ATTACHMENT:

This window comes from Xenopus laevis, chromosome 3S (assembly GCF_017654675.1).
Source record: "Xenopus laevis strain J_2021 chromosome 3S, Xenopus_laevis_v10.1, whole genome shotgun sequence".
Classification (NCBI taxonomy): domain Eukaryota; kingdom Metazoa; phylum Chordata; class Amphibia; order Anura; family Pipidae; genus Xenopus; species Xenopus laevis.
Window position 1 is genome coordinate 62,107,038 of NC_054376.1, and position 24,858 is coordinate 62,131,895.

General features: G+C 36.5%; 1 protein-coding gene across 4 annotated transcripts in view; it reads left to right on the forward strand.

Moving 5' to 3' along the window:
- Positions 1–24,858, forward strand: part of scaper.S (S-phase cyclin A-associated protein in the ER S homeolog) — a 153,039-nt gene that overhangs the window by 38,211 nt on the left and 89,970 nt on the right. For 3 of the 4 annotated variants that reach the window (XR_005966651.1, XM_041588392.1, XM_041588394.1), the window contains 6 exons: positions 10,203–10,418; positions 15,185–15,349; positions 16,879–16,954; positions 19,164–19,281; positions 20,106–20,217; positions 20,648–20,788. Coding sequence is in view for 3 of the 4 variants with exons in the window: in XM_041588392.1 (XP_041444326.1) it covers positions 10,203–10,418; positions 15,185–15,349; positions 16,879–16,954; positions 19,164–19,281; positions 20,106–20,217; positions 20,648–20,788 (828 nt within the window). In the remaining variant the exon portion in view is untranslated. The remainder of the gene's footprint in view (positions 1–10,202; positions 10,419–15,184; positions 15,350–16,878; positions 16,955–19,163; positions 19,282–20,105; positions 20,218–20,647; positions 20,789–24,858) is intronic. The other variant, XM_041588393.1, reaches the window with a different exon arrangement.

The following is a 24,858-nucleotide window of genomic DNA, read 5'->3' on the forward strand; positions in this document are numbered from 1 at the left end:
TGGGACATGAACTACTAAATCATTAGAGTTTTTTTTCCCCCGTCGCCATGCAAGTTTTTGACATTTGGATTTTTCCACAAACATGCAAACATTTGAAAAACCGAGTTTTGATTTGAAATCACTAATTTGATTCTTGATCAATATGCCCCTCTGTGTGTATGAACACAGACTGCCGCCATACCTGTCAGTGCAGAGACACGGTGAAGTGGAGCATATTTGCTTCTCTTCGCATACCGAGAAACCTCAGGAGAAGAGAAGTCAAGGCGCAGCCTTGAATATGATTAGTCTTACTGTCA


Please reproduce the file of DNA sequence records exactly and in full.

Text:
This window comes from Xenopus laevis, chromosome 3S (assembly GCF_017654675.1).
Source record: "Xenopus laevis strain J_2021 chromosome 3S, Xenopus_laevis_v10.1, whole genome shotgun sequence".
Classification (NCBI taxonomy): domain Eukaryota; kingdom Metazoa; phylum Chordata; class Amphibia; order Anura; family Pipidae; genus Xenopus; species Xenopus laevis.
Window position 1 is genome coordinate 62,107,038 of NC_054376.1, and position 24,858 is coordinate 62,131,895.

General features: G+C 36.5%; 1 protein-coding gene across 4 annotated transcripts in view; it reads left to right on the forward strand.

Moving 5' to 3' along the window:
- Positions 1–24,858, forward strand: part of scaper.S (S-phase cyclin A-associated protein in the ER S homeolog) — a 153,039-nt gene that overhangs the window by 38,211 nt on the left and 89,970 nt on the right. For 3 of the 4 annotated variants that reach the window (XR_005966651.1, XM_041588392.1, XM_041588394.1), the window contains 6 exons: positions 10,203–10,418; positions 15,185–15,349; positions 16,879–16,954; positions 19,164–19,281; positions 20,106–20,217; positions 20,648–20,788. Coding sequence is in view for 3 of the 4 variants with exons in the window: in XM_041588392.1 (XP_041444326.1) it covers positions 10,203–10,418; positions 15,185–15,349; positions 16,879–16,954; positions 19,164–19,281; positions 20,106–20,217; positions 20,648–20,788 (828 nt within the window). In the remaining variant the exon portion in view is untranslated. The remainder of the gene's footprint in view (positions 1–10,202; positions 10,419–15,184; positions 15,350–16,878; positions 16,955–19,163; positions 19,282–20,105; positions 20,218–20,647; positions 20,789–24,858) is intronic. The other variant, XM_041588393.1, reaches the window with a different exon arrangement.

The following is a 24,858-nucleotide window of genomic DNA, read 5'->3' on the forward strand; positions in this document are numbered from 1 at the left end:
TGGGACATGAACTACTAAATCATTAGAGTTTTTTTTCCCCCGTCGCCATGCAAGTTTTTGACATTTGGATTTTTCCACAAACATGCAAACATTTGAAAAACCGAGTTTTGATTTGAAATCACTAATTTGATTCTTGATCAATATGCCCCTCTGTGTGTATGAACACAGACTGCCGCCATACCTGTCAGTGCAGAGACACGGTGAAGTGGAGCATATTTGCTTCTCTTCGCATACCGAGAAACCTCAGGAGAAGAGAAGTCAAGGCGCAGCCTTGAATATGATTAGTCTTACTGTCA